Stir Fry Soba Noodles

Switch up your stir fry by using noodles instead of rice.

Cook shiratake, udon, or soba noodles according to package directions. Drain and set aside.

Add low potassium stir fry vegetables and tofu or edamame in a pan over medium heat. Cook for a few minutes before adding sweet and sour sauce.

Finish by tossing in cooked noodles and toss until everything is combined.  

Pasta Salad

Toss a cooked pasta in a bowl with your favorite chopped low potassium veggies (bell peppers, scallions, shredded carrots and cucumbers all do great).

Drizzle of some low-sodium store bought Italian Dressing.

Add some feta or cubed tofu if you like.

Kidney Friendly Pasta Recipe

Ready to try out a new kidney friendly pasta recipe? This creamy lemon garlic pasta is sure to please!


  • 2 1/2 cups brown rice fusilli pasta
  • 1 1/2 Tablespoons Extra Virgin olive oil
  • 1 stalk green onion, chopped
  • 1 garlic clove, minced
  • 1/8 teaspoons red pepper flakes
  • 1/2 cup hummus
  • 1/2 lemon, juiced
Creamy Lemon Garlic Pasta Recipe


  1. Cook and drain pasta according to package directions, reserving some of the pasta water for later.
  2. Heat oil in a pan over medium heat. Add green onion and cook for 2 to 3 minutes.
  3. Add garlic and red pepper flakes. Continue to cook for one minute until fragrant.
  4. Remove pan from heat and stir in hummus and lemon juice.
  5. Stir in reserved pasta liquid, one tablespoon at a time, until desired consistency is reached.
  6. Add cooked pasta to the pan and toss until evenly coated.
  7. Serve and enjoy.

Recipe makes 4 servings

Nutrition Information (per serving)

  • 472 calories
  • 10 grams protein
  • 281 milligrams potassium
  • 78 milligrams phosphorus
  • 176 milligrams sodium


With all of the types of pasta available, there is certainly one available that can fit into your kidney friendly diet. 

If you need to follow a low potassium diet, finding a low potassium pasta may be easier than you think. Wheat pasta, shirataki pasta (Pasta Zero) and udon noodles are all great options to include.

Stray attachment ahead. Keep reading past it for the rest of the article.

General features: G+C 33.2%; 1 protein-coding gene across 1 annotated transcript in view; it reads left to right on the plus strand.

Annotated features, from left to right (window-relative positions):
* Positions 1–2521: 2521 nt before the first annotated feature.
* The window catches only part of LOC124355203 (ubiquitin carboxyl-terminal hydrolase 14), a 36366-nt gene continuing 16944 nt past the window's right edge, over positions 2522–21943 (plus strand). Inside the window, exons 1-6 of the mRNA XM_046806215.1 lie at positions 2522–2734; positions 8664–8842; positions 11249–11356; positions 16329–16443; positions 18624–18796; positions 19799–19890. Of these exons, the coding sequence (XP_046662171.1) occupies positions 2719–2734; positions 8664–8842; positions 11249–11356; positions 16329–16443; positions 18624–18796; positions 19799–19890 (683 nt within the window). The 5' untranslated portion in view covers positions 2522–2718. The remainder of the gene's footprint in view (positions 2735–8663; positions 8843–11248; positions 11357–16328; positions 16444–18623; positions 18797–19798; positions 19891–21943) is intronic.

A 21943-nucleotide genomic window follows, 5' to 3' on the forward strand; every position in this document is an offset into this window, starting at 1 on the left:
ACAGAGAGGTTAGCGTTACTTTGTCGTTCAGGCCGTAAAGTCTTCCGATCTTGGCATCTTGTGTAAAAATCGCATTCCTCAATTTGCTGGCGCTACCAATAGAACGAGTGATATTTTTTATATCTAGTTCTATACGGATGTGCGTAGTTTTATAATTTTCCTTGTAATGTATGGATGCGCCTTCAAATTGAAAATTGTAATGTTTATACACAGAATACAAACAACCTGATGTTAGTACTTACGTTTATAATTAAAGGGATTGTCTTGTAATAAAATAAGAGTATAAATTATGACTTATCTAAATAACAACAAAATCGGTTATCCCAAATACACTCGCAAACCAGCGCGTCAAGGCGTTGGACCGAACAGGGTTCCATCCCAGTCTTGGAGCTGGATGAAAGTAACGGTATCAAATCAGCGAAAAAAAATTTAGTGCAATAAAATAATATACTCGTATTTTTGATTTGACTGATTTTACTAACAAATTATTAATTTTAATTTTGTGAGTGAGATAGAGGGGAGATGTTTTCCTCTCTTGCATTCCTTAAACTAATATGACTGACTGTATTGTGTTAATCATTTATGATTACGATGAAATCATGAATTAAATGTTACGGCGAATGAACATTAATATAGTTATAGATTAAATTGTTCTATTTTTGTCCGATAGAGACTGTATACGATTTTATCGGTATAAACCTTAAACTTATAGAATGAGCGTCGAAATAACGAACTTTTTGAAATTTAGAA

Higher potassium pasta options include pastas made from legumes and beans, such as black bean pasta or lentil pasta. These options also are high in fiber and plant-proteins.

Add a low-potassium sauce or dressing such as pesto, olive oil with lemon, or even sweet and sour sauce for a flavor boost.

Whether you need low potassium, low protein or higher fiber options, there is a pasta option available to you. Bon Appetite!

Registered Dietitian Nutritionist, Board-Certified Specialist in Renal Nutrition | Website | + posts
Jen Hernandez is a registered dietitian and board-certified specialist in renal nutrition. She has nearly a decade of experience with kidney disease patients in all stages - from stage 1 through kidney transplant. Jen writes on the blog of Plant-Powered Kidneys to help reach and teach more kidney patients about how they can enjoy more foods in a plant-based diet while protecting kidney health.

6 thoughts on “Potassium in Pasta: Your Best and Worst Options for Kidneys”

    1. Jen Hernandez RDN, CSR, LDN

      Thank you for your kind words and support. Congrats on your kidney journey – dialysis is no easy feat! You must be doing a lot of great things to care for yourself. 💚

  1. I am a type one diabetic with final stages of heart disease failure, I am also on dialysis, 3 times a week. I want to know what pasta to cover both potassium and reduced sugar levels

    1. Jen Hernandez RDN, CSR, LDN

      Hi Nick! Thanks for your question. We’ve added a column in the nutrition comparison table to include carbohydrates. Be sure to check out the section of the article about diabetes and kidney disease. Finally, you can ask your dialysis dietitian about pasta options that are best for you. I hope this helps. 💚

  2. Hi Jen, Thank You for all the very informative help and recipe options! I am just getting in the game for fighting whatever level/situation/clearer explanation of what I need to do to do my best to care for my body, and I am looking for common denominators for my different conditions which co-contribute to each others conditions. Limiting some things and portion size while avoiding extremes seems to be the advice I hear. Processed foods need label reading to avoid all the added sodium, sugar, preservatives, refined, -far from natural state-foods. In a land where everything seems to be a scary place to walk, where even unprocessed fruits and veggies come with warning hints, it’s amazing when a meal, let alone a delicious one can be successfully delivered through the gauntlet, yet I see that this is indeed not only possible but very probable with hints like the basil and olive oil pesto sauce that can flavor so many things, even be a salad dressing!! Liked finding the pasta suggestions!!
    Thank You very much again, also to thank your fellow kidney colleagues “Dr. Ro” and “Dadvice James” who I have also learned from by watching the videos.

    1. Jen Hernandez RDN, CSR, LDN

      Thank you so much, Leslie! Yes, there are a lot of things to consider with CKD. Hopefully we’re making it a little less scary and a little more enjoyable.